The ancient Greeks loved symmetry for a good reason. As do Ken and Jean Victor Linsteadt—for the same reason. By adding stone walls and a staircase to bisect and subdivide their sloped backyard into a series of mirror-image garden beds, the Mill Valley, CA couple have created a calming sense of balance.
Both the house and the garden were wrecks when the Linsteadts, who lived around the corner at the time, bought the property and overhauled it in 2007. Perhaps it's no wonder the Linsteadts share a penchant for proportion—he's an architect and she's a writer—or that their first impulse for the garden was to establish an overall organizing principle. "The original garden, when we first saw it, was overgrown and had one falling-down wall somewhere in the middle or it," says Jean. "It needed the structure of terraces."
What is surprising—and makes the garden particularly charming—is how cheerfully the couple also chose to undermine the visual effect of that perfect symmetry. This is a garden where the plants are encouraged to be messy. Beans are taking over an arbor in the kitchen garden. A hedge of lavender is creeping over a wall. Climbing roses are running amok and threatening to overthrow the back fence. "I like the contrast between the way the stone walls create an overall organizing structure while within them the garden can loosen up and grow a little wild." says Jean. So do we.
One morning last week Jean gave us a tour:
Photography by Nicole Franzen for Gardenista.
Above: The backyard. Four pencil-thin cypress trees line a central staircase that bisects the terraces, reinforcing the impression of a grid layout. The stone, hand-picked for color by architect Ken, is Elk Mountain.
But first....the front yard.
Above: From the street, the house and most of the front garden are hidden, but a welcoming path invites visitors in. Here the stone is bluestone, hand-selected to match the brown and gray hues of the stone in the backyard.
For more of Ken Linsteadt's work, see Architect Visit: Ken Linsteadt in Mill Valley.
Above: Santa Barbara daisies—their Latin name is Erigeron karvinskianus—are planted as a low-growing ground cover to edge the front path. The tiny pink and white flower glow at dusk. A drought-tolerant perennial, Santa Barbara daisies thrive in partial shade in a Mediterranean climate.
Above: King of the castle. The Linsteadts' springer spaniel, Louis, greets visitors.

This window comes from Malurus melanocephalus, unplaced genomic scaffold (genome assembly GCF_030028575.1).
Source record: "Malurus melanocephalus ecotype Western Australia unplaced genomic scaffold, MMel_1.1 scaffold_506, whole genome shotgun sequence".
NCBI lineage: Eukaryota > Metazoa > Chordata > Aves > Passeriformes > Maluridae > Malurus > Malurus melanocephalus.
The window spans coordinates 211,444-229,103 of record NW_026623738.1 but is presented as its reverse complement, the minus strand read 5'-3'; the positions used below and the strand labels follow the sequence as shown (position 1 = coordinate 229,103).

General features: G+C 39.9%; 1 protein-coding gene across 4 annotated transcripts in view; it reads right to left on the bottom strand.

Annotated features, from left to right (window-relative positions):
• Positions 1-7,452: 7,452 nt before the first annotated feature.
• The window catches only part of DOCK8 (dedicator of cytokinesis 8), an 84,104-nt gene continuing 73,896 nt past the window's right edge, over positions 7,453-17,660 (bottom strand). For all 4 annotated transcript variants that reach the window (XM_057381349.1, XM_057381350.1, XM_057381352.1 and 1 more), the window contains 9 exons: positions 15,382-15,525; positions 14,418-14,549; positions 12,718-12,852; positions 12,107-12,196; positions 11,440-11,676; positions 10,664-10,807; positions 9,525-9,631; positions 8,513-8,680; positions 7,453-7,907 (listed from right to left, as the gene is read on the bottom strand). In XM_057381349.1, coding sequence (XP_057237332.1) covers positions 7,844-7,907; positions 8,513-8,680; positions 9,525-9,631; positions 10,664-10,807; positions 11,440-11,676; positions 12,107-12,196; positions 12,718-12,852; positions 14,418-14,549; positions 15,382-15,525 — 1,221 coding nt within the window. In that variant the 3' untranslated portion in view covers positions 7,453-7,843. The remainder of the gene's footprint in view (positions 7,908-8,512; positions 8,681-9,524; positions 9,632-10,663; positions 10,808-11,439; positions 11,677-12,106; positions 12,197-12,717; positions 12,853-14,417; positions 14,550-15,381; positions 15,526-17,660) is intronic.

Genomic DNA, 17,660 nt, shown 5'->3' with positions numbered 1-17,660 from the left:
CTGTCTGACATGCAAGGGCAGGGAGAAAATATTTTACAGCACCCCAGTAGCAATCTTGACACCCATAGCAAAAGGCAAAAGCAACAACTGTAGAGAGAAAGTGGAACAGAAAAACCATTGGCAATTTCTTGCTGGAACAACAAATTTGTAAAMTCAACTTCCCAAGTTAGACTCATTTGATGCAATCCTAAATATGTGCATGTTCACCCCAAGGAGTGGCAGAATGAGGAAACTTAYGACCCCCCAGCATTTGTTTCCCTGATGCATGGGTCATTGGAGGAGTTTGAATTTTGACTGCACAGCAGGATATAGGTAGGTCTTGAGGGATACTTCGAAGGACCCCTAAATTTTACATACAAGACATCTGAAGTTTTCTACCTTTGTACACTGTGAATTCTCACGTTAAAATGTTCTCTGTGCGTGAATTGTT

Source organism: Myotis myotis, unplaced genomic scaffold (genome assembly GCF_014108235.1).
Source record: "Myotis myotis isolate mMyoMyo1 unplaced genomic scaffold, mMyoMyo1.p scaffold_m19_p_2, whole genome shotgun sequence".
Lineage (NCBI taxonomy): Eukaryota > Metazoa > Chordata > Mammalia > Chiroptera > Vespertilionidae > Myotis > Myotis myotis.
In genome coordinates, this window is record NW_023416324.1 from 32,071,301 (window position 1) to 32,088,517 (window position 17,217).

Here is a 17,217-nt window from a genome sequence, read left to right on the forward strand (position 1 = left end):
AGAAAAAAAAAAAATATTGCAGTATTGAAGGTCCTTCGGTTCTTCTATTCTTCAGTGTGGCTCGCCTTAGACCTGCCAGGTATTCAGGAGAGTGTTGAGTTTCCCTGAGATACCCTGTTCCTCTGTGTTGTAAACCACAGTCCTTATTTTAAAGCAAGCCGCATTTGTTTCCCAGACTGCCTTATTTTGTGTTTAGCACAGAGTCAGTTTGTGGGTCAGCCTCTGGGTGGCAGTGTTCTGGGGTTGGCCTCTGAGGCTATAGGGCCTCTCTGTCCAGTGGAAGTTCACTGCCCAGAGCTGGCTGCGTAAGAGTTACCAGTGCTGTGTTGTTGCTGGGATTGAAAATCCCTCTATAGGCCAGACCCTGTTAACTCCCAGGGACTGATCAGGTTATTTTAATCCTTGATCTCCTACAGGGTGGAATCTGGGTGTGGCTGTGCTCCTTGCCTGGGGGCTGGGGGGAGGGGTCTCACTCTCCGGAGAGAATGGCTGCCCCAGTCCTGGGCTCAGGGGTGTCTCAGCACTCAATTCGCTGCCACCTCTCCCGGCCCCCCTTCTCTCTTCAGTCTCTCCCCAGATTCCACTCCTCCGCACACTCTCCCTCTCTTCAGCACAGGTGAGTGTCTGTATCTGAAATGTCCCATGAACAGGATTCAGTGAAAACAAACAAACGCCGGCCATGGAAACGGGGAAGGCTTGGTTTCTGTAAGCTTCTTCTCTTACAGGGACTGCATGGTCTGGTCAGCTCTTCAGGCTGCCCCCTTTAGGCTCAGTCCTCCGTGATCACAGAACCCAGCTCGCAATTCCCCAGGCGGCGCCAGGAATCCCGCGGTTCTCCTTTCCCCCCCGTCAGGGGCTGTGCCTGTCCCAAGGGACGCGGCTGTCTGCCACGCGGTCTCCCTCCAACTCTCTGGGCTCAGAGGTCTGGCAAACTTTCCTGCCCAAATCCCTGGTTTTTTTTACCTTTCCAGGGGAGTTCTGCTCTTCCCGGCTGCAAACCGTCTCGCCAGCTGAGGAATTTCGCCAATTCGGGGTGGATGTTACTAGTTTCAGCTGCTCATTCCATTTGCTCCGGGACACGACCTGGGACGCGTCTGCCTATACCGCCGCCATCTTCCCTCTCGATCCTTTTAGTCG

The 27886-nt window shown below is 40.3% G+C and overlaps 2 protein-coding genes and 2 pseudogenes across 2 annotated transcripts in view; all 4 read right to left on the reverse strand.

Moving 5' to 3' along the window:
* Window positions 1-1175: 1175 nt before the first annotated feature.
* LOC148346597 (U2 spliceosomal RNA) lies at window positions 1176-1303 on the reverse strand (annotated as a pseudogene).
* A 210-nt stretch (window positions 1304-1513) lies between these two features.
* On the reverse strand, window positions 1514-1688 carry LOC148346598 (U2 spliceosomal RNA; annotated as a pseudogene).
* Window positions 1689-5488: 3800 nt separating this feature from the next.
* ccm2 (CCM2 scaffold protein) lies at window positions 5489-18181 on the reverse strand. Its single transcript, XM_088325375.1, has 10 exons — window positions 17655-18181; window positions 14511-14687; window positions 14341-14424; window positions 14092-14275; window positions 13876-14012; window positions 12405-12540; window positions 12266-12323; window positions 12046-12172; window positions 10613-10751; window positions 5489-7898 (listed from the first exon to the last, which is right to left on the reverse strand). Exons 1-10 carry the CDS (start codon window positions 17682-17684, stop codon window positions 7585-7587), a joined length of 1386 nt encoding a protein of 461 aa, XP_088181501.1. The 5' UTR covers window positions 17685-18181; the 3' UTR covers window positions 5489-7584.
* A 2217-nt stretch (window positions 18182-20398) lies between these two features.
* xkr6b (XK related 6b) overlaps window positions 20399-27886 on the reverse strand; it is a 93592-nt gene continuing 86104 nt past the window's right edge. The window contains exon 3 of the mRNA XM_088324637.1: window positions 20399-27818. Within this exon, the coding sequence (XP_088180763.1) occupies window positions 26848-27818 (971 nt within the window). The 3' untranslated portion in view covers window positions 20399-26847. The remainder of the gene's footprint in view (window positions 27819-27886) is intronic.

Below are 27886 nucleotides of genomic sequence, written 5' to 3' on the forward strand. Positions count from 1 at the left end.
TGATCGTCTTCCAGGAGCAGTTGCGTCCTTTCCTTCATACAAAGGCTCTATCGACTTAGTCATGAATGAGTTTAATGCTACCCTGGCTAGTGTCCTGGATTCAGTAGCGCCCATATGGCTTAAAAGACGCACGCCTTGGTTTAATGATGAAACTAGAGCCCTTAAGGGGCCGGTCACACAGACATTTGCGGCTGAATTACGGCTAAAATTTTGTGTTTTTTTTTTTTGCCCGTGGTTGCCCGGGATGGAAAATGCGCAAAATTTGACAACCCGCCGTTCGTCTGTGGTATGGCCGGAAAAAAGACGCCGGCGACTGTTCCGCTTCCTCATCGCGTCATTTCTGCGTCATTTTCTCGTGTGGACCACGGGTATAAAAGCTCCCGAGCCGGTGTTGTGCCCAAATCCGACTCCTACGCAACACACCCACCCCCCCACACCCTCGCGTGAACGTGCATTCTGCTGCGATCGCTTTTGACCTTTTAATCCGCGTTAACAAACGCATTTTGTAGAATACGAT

Above: "We're hidden from the street, and my husband sits in front and smokes a pipe a lot," Jean says. "It's amazing the conversations he's overheard from people passing by.
Above: Twin olive trees flank the front yard bench.
Above: A path runs alongside the house to connect front garden to back. Blowsy and billowing, a 'Sally Holmes' climbing rose covers the arbor that opens into the backyard.
"I especially love it at the height of summer when the roses and vines get all floppy and start to breach the bounds of the walls," says Jean. "At the same time, I feel like the walls root the house and garden in the earth in a way that feels solid and timeless, even though the house is only seven years old."
Above: In the backyard, the railing (and improvised dog gate) are weathered steel, allowed to rust naturally.
Above: The back fence, built by Ken Linsteadt and his son over the course of about six months, is constructed of 2-by-2-inch lengths of wood. In spring, the fences are covered by the prolific blooms of climbing 'Cecile Brunner' and 'Sombreuil' roses.
Above: Lavender is planted as a low hedge at the edge of the top terrace. Like many of the other plants in this garden, lavender is drought-tolerant and happy in a Mediterranean climate.
Above: Below the lavender, two beds on either side of the path are planted with herb and roses and edged with boxwood. In the distance, on the upper terrace (L), is an iron arbor from Cottage Gardens in nearby Petaluma. Beans grow on the arbor in spring and summer. "Even in the winter, when nothing is going on, the iron arbor and the fence are enough to be interesting," says Linsteadt.
Above: Potted plants are trained on metal tuteurs that echo the vertical shape of the cypress trees.
Above: Stepping stones and herbs lead to fragrance: Jean's favorite roses.
Above: A yellow 'Graham Thomas' rose bush is trained as a shrub.
Above: As ruffled as a peony, 'Abraham Darby' is also trained as a shrub (rather than as a climber).
Above: At the top level of the garden is a patch of lawn ringed by boxwood.
Above: Louis on the patio waits patiently (more or less) to be let indoors.
Above: The view from indoors; this is a garden that brings the outdoors in year-round.
Are you in the throes of designing your own Mediterranean garden? Get more ideas from Rehab Diaries: Rescuing a 100-Year-Old Garden. And for more of architect Linsteadt's work, see Steal This Look: Belgian-Inspired Kitchen by Ken Linsteadt Architects.